Sadly, asbestos, damp and faulty cabling are now threatening to do to Westminster what the Nazis could not. After decades of neglect, the fabric of Parliament has reached crisis point. Soon, we must decide whether to stay in the building during a refit projected to cost about US$10 billion (S$13.7 billion) and take more than 30 years to complete or exit entirely for six years, at a cost of around US$7 billion, or some combination of these measures.

Relocating would mean no lobbies, chambers or busts; instead, some functional conference centre with PowerPoint projectors. It might even involve moving to Milton Keynes, Britain's answer to Phoenix (only, Phoenix has a better climate and more attractive golf courses).

Across St James' Park, Queen Elizabeth II faces a similar prospect. Buckingham Palace has been the principal residence of the British monarch since 1837, but with a 10-year refurbishment project costing up to US$250 million of taxpayers' money now urgent, the Queen, too, may be looking for alternative accommodation. Behind that famous balcony facing the Mall, where Allied victories have been commemorated and royal weddings and births celebrated, the palace's plumbing and wiring are failing.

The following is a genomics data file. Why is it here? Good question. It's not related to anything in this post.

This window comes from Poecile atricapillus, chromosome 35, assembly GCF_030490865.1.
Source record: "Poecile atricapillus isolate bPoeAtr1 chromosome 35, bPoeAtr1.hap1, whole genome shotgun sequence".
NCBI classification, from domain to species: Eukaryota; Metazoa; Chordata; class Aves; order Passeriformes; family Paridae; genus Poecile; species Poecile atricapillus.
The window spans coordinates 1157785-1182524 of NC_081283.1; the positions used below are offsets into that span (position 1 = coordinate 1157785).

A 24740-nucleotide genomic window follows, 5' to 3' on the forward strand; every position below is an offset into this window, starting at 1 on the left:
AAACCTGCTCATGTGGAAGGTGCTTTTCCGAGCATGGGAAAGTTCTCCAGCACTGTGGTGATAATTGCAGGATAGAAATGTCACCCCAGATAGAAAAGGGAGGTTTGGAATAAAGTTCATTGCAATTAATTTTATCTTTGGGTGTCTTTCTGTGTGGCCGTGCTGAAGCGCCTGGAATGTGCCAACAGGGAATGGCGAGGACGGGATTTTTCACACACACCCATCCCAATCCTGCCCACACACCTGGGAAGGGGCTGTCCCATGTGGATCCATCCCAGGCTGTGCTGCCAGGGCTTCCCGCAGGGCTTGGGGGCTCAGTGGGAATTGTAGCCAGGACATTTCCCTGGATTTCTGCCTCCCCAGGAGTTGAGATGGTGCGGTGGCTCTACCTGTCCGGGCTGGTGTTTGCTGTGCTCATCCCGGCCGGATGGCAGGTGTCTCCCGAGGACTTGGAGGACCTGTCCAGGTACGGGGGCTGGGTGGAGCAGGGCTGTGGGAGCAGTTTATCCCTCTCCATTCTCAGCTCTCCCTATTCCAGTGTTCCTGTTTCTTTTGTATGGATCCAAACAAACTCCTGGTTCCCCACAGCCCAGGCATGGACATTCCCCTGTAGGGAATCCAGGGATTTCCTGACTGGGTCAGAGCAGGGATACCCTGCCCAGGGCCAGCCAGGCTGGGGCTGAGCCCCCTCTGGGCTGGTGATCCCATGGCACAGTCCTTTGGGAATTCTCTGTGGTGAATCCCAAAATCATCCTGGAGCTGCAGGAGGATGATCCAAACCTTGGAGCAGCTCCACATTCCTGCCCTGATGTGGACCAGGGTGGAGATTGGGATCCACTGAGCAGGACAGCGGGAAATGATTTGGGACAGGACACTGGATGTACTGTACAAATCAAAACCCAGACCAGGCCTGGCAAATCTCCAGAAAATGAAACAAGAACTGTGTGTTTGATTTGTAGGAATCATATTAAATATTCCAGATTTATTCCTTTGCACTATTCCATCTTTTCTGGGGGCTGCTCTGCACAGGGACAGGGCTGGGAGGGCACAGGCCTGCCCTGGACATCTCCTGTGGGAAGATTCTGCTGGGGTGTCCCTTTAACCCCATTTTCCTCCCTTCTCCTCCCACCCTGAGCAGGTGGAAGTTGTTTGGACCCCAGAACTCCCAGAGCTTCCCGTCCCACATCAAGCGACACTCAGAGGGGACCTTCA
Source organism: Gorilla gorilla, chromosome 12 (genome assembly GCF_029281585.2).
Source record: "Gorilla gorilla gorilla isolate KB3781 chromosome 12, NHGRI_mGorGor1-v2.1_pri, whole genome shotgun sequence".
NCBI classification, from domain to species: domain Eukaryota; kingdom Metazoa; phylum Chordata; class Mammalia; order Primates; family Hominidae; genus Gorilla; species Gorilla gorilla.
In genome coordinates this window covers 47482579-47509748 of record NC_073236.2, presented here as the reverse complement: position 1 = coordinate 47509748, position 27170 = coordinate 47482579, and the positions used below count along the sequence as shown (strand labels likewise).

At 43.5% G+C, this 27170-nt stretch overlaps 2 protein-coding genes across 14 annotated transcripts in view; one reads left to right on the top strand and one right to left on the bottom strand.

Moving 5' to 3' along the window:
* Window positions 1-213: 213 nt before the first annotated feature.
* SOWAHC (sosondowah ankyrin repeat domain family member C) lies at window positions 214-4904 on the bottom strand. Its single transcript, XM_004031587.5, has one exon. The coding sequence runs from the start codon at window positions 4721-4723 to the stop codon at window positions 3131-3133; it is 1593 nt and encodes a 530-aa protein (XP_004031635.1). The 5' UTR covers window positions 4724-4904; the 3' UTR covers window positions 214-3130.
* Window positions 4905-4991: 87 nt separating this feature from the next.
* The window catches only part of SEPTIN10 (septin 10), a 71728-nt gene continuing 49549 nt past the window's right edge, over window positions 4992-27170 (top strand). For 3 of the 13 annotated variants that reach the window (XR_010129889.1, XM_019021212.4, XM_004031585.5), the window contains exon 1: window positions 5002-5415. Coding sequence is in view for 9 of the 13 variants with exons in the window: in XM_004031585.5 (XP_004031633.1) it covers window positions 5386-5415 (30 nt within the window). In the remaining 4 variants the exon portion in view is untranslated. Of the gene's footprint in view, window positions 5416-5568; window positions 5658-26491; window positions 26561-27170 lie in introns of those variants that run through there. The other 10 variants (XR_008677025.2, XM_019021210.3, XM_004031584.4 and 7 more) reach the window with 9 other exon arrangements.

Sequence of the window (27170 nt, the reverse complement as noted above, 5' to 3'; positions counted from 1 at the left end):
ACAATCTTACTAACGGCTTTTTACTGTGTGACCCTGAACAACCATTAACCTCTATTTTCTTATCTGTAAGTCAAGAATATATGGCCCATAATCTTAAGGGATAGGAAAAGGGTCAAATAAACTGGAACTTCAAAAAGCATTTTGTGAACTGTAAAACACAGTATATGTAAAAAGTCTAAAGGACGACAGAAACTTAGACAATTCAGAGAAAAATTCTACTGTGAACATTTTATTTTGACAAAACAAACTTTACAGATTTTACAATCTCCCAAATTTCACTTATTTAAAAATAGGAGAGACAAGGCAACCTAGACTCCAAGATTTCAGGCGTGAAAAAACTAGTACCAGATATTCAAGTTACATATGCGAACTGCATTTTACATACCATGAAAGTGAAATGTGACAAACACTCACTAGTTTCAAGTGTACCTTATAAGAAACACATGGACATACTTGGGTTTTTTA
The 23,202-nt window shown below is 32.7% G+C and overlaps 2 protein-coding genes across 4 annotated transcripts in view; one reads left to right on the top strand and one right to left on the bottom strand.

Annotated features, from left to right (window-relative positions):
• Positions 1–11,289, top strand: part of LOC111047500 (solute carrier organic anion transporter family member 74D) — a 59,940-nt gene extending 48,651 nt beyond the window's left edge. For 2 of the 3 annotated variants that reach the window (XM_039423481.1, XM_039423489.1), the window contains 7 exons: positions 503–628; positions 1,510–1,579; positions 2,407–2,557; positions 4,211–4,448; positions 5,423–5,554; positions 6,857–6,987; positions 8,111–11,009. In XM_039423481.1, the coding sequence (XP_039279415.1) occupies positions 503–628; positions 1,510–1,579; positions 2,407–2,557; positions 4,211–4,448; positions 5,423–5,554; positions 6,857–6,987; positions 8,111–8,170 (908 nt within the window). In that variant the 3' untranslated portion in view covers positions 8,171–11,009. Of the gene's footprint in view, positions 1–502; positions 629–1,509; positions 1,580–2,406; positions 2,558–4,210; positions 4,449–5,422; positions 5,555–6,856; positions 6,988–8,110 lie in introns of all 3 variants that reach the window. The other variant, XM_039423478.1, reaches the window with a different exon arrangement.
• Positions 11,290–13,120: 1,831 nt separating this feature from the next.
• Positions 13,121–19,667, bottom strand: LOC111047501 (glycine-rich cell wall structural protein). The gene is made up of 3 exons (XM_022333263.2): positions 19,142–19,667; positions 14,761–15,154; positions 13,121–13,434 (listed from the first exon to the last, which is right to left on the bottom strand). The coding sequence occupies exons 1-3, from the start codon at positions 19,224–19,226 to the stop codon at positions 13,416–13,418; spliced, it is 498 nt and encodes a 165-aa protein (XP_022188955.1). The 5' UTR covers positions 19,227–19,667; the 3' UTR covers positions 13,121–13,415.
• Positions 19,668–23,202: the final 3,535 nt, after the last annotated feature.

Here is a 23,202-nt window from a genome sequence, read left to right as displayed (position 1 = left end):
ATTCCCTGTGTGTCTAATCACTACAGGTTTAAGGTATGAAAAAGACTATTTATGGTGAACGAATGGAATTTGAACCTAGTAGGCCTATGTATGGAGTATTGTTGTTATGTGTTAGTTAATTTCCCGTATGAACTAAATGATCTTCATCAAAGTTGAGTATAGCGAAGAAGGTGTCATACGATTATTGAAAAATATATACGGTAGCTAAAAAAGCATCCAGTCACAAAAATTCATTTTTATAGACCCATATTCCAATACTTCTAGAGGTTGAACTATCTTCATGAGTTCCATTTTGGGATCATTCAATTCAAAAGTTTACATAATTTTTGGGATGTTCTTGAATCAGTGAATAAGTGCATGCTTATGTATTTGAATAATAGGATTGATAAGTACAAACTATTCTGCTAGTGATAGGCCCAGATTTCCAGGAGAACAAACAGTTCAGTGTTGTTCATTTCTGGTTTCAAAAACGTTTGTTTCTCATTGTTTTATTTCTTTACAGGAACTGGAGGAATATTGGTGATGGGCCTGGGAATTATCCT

Our constitutional monarchy may be just a veneer, but it still needs light and running water. A version of the author Sue Townsend's delicious wish in The Queen And I of dispatching the Queen to a social housing block might just come true - but with Windsor, Balmoral and Sandringham castles at her disposal, there are other options.

The problem is that all these famous British buildings are often more popular than their residents are. Not many people have a good word to say about politicians, but the popularity of the Palace of Westminster has rarely been higher. And we MPs desperately hope that its Minton tiles, hammer-beam roofs and Gothic turrets can somehow confer public respect on us.